Why Katy Perry Matters More Than Your Favorite Indie Band

Katy Perry.

Katy Perry. Facebook.

Laugh all you like. Katy Perry is responsible for some of the most colorful, memorable musical moments of the last nine years.

No, she will likely never reap a credibility boost like Ryan Adams covering an entire album (as he did with Taylor Swift’s 1989); Perry is too broad, too kooky, too loveable. But for all the doe-eyed press shots and wacky costumery, she is a grown-ass woman, a real boss lady. Extroverted, flashy, idealistic: The Santa-Barbara-born singer is everything contemporary indie rock is not. For that, we must thank her.

Unlike her ex-friend T. Swift, Perry never enjoyed the ironic embrace of hipsters.

Remember that bombastic video for “Bad Blood”? In it, undercover mean girl Swift assembled her celebrity squad to ice Perry out for the alleged offense of stealing backup dancers. But if living well is the best revenge, Katy Perry won the long game by painting with the boldest colors on the biggest canvases. From playing halftime at the Super Bowl to penning the 2016 Olympic theme, Perry somehow makes careerism and commercialism look charming, innocent even.

Unimaginable as it seems, Katy Perry was once an unknown commodity. Raised in a restrictive Pentecostal home, she completed her GED at age 15. No wonder she performs those self-help sing-a-longs with such absolute conviction. Like fellow religious escapees Kings Of Leon, the stage became her sanctuary. Between record deals, she played The Hotel Café, Hollywood venue of choice for legions of aspiring singer/songwriters. She took her lumps with the other upstarts, but poise and pipes soon separated Perry from the pack.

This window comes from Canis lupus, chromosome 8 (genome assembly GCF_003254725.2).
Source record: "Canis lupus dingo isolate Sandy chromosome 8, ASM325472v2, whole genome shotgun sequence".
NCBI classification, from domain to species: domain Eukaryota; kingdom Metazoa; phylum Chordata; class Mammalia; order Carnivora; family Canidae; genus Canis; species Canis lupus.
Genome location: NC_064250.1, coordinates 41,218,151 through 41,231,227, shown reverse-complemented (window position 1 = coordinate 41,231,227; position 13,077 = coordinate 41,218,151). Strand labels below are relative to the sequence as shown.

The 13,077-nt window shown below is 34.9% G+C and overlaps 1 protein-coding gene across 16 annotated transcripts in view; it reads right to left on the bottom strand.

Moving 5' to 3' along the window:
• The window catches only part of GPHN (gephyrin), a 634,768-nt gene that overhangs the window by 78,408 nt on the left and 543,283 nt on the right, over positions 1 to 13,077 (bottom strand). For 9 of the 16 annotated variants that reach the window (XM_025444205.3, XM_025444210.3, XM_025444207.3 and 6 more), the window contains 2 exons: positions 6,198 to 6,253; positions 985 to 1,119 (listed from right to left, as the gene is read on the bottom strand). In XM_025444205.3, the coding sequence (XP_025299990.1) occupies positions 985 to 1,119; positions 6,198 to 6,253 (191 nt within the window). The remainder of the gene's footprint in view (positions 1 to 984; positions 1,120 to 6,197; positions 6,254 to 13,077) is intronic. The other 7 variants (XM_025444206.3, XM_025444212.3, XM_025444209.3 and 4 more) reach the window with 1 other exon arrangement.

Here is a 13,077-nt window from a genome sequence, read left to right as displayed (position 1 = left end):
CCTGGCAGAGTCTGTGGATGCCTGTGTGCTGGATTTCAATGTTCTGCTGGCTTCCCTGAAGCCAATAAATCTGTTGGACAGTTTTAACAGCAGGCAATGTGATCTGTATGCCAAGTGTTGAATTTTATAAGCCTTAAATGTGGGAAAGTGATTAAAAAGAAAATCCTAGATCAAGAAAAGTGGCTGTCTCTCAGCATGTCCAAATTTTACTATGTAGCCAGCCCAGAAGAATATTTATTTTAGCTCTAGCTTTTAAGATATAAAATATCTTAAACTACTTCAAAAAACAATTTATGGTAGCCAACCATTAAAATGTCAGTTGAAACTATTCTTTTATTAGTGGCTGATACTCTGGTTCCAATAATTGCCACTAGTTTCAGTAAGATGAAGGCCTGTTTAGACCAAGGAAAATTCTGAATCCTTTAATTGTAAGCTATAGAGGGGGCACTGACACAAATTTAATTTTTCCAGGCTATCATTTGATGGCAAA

There were still traces of Alanis-worship on One of the Boys, her proper debut. But Morrissette wasn’t Perry’s sole influence on display. The title track was a mash-up of Pulp-style stutters, airy No Doubt vocal hooks, and synths that buzzed like a lost Fountains of Wayne cut. “I Kissed a Girl” introduced itself with a glam-rock drum motif and radio began to catch on.

One of the Boys’ power pop predilection might surprise those familiar only with her later airbrushed hits. In a misguided bid for authenticity (especially considering her imminent chart supremacy), Perry spent the summer of 2008 on Warped Tour supporting the album. Still, it’s fun to picture the singer road-dogging alongside GBH and Rise Against.

The Day-Glo blast of Teenage Dream and its accompanying tour may have killed any chance at establishing Katy as a grassroots artist, but the album stands up as a front to back hook-filled delight. Unconcerned with subtlety, nearly every number was an arena-pop lighter anthem. And even a deep cut like “Peacock” was a hell of a lot more memorable than anything Foals or Sleigh Bells put out that year.

“Make out in your Mustang to Radiohead,” Perry sang on “The One That Got Away.” In light of her sheltered upbringing she probably meant “Creep” rather than “Idioteque.” Still, “The One That Got Away” hinted at what a more introspective, nuanced Katy Perry record might sound like, evidence she had a Jagged Little Pill inside just waiting to get out.